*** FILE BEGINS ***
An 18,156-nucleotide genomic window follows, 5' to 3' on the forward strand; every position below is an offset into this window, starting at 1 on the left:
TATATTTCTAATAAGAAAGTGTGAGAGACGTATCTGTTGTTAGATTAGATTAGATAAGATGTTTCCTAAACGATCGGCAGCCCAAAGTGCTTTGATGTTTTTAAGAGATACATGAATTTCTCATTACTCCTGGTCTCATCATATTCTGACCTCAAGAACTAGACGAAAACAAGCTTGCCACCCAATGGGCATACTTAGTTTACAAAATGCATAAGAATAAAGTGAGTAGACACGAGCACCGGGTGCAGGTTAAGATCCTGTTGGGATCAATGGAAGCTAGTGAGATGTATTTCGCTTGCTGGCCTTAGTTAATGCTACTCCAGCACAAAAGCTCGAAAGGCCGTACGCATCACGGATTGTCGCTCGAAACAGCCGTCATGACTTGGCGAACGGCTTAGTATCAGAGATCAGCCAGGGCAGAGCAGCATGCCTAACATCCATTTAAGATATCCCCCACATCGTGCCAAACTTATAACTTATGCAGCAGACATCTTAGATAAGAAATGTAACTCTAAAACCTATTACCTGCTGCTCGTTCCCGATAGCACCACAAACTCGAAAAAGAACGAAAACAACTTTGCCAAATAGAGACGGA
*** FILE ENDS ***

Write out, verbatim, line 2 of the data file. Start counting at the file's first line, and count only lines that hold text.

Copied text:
TATATTTCTAATAAGAAAGTGTGAGAGACGTATCTGTTGTTAGATTAGATTAGATAAGATGTTTCCTAAACGATCGGCAGCCCAAAGTGCTTTGATGTTTTTAAGAGATACATGAATTTCTCATTACTCCTGGTCTCATCATATTCTGACCTCAAGAACTAGACGAAAACAAGCTTGCCACCCAATGGGCATACTTAGTTTACAAAATGCATAAGAATAAAGTGAGTAGACACGAGCACCGGGTGCAGGTTAAGATCCTGTTGGGATCAATGGAAGCTAGTGAGATGTATTTCGCTTGCTGGCCTTAGTTAATGCTACTCCAGCACAAAAGCTCGAAAGGCCGTACGCATCACGGATTGTCGCTCGAAACAGCCGTCATGACTTGGCGAACGGCTTAGTATCAGAGATCAGCCAGGGCAGAGCAGCATGCCTAACATCCATTTAAGATATCCCCCACATCGTGCCAAACTTATAACTTATGCAGCAGACATCTTAGATAAGAAATGTAACTCTAAAACCTATTACCTGCTGCTCGTTCCCGATAGCACCACAAACTCGAAAAAGAACGAAAACAACTTTGCCAAATAGAGACGGA